The second publication discusses the particular WASH challenges of women and girls with disabilities. Hygiene and sanitation are already central issues for women and girls. However, those living with disabilities carry an additional burden and increased vulnerability due to accessibility, safety and added discrimination on top of gender role among many factors. There is limited documentation about the WASH experiences of women with disabilities in Cambodia, for which this publication recommends paying greater attention to the issue. The general findings show that it is critical for WASH sector actors to proactively include women (and men) with disabilities in their community development meetings and to implement inclusive, human-centred design approaches to ensure that all people can access WASH facilities.
Source Book for all District Magistrates on the basis of Rapid Action Learning
Vinod Mishra, WSSCC India Coordinator, India Support Unit, together with colleagues in India developed a campaign resource book for District Magistrates (sub-national level) under the Swachh Bharat Mission-Gramin (SBM-G) with the Institute of Development Studies. It provides a thorough compilation of learnings from the Rapid Action Learning (RAL) workshop activities, which provide an efficient means for knowledge sharing at all levels for capacity building and learning. These workshops are designed to be participatory, informal and democratic for participants to pick up ideas from one another through a horizontal, peer-to-peer approach. As a result, four RAL participatory workshops conducted between 2015 and 2018 in India have received enthusiastic feedback from participants and more requests from districts, divisions, and states.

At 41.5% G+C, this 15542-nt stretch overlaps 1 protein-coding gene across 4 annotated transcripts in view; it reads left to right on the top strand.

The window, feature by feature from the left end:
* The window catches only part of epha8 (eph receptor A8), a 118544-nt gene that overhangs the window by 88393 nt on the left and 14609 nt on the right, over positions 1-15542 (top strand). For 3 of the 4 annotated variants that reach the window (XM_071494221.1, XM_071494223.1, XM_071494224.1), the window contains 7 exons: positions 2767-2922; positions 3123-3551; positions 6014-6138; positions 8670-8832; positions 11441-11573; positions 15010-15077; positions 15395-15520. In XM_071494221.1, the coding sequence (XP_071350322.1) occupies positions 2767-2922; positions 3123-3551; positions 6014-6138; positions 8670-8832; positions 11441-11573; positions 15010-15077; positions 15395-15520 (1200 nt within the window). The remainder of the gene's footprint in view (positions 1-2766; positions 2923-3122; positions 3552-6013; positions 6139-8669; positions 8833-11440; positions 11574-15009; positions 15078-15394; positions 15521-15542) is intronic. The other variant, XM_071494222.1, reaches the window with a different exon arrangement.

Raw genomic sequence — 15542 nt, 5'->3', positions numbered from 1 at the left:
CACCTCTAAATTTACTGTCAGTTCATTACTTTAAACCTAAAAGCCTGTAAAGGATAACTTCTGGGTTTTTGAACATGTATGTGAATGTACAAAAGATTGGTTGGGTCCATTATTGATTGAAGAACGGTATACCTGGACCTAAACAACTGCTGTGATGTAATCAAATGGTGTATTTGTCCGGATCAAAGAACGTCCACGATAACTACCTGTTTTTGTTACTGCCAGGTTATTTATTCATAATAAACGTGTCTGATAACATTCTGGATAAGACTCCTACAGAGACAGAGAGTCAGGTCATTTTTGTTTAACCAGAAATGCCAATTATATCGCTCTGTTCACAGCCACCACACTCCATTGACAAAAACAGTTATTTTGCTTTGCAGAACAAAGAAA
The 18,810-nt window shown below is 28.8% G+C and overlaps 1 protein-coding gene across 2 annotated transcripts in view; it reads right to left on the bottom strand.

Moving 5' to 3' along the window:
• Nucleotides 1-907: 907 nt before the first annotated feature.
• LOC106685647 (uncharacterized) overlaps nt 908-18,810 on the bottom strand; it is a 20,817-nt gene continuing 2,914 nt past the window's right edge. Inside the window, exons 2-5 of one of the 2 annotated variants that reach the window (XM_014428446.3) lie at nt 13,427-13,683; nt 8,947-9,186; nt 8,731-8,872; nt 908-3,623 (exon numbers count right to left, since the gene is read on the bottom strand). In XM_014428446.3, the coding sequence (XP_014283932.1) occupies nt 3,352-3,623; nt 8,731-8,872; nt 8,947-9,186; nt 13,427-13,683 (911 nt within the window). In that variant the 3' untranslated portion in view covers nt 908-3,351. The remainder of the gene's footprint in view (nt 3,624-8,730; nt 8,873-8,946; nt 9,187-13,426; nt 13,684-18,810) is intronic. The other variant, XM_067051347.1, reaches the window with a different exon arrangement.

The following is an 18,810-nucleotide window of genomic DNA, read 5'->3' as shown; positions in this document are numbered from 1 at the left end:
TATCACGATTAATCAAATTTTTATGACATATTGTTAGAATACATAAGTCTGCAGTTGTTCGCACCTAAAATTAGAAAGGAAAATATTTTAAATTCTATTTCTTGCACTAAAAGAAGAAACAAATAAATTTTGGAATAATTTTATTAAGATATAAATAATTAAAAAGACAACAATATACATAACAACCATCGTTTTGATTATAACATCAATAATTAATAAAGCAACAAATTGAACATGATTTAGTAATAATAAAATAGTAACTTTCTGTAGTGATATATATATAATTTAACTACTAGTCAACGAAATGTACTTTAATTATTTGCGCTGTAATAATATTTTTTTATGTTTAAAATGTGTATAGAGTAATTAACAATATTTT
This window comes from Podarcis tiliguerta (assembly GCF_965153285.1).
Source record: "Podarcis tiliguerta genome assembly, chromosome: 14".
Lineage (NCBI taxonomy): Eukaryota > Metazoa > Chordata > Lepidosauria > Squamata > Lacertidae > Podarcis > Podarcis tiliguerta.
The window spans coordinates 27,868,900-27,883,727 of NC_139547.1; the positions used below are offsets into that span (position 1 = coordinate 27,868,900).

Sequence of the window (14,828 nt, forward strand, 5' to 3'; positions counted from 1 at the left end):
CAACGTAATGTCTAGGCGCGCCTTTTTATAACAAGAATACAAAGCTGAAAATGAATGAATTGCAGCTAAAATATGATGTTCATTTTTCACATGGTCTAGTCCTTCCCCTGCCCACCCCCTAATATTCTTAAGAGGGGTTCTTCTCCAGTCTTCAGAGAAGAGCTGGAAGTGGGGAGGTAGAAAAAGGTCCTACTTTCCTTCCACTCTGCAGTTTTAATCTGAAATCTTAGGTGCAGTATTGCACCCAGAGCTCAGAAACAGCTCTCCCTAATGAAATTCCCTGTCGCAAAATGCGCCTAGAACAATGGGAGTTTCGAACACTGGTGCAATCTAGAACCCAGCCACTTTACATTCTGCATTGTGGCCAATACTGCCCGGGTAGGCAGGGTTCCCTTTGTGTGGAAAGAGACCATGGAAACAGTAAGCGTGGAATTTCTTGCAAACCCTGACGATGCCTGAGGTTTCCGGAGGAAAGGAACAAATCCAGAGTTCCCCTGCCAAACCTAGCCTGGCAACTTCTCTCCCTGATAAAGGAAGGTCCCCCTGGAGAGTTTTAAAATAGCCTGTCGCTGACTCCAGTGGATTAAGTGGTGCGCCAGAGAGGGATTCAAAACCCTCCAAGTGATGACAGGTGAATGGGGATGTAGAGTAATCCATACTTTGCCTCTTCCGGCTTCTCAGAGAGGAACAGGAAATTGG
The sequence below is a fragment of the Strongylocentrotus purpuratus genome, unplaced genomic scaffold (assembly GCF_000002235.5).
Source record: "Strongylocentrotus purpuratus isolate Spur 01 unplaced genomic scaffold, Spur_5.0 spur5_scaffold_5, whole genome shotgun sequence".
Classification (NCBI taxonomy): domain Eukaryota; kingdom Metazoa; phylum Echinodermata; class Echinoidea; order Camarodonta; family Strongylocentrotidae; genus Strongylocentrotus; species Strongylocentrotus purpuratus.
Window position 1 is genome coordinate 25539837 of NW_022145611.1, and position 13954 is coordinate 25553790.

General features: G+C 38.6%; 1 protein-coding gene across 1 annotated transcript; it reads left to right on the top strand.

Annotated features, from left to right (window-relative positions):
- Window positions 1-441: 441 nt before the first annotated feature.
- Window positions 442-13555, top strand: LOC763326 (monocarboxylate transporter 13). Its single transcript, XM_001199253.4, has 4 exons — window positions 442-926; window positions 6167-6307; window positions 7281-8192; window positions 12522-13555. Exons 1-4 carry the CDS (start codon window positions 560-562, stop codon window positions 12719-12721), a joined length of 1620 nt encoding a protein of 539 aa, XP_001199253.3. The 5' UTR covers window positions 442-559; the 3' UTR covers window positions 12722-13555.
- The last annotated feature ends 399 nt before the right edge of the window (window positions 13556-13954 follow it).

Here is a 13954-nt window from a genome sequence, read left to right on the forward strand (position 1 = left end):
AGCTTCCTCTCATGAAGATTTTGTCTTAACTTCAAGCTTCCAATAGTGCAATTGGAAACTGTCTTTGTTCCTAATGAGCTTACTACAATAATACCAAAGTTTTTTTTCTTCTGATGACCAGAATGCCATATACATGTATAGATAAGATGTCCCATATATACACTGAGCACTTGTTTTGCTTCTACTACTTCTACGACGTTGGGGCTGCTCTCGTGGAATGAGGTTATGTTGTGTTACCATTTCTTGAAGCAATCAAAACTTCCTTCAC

The Government of India is forwarding the resource book to 677 District Magistrates to escalate the campaign at district level. These guidance notes result from the enthusiastic participation of hundreds of Government officers and champions nationally and at state, district, block and other levels. It serves as a useful reference in tackling new, unique, and urgent challenges met by the SBM-G such that anyone planning or leading a campaign at Block, District, or State level can draw on these ideas and actions at once.
Special thanks to WSSCC Analyst/Intern Creol Grandjean for preparing this report.
By Trupti Ashtankar and Charlotte Jenner Mumbai, India – In many communities across India, menstruation and related hygiene practices are socially and culturally sensitive issues, shrouded in silence and perpetuated by myths or social taboos. As a result, women (and men) often lack essential information about the cause of menstruation, as well as safe menstrual […]
Demolishing menstrual huts, a powerful start, but how do we demolish the mindset? By Renu Kshetry “I never understood why I was kept in a dark room for seven days when I menstruated for the first time,” says Bunu Dhungana, “or why I was considered untouchable for four days every month.” In her native Nepal, […]
An interview with Alex Manyasi, WSSCC National Coordinator in Kenya By Kevin Mwanza and Sheba Odondi NAIROBI, Kenya – Of Kenya’s population of over 50 million people, an estimated one in ten (five million) still practice open defecation, and more than seven in ten have no hand-washing facilities with soap and water at home. These […]
By Francesca Nava GENEVA – As part of a campaign to celebrate the 10th anniversary of the universal recognition of the human rights to water and sanitation, WSSCC is supporting Mr Léo Heller, Special Rapporteur on the human rights to water and sanitation, to feature “friends of the human rights to water and sanitation” throughout […]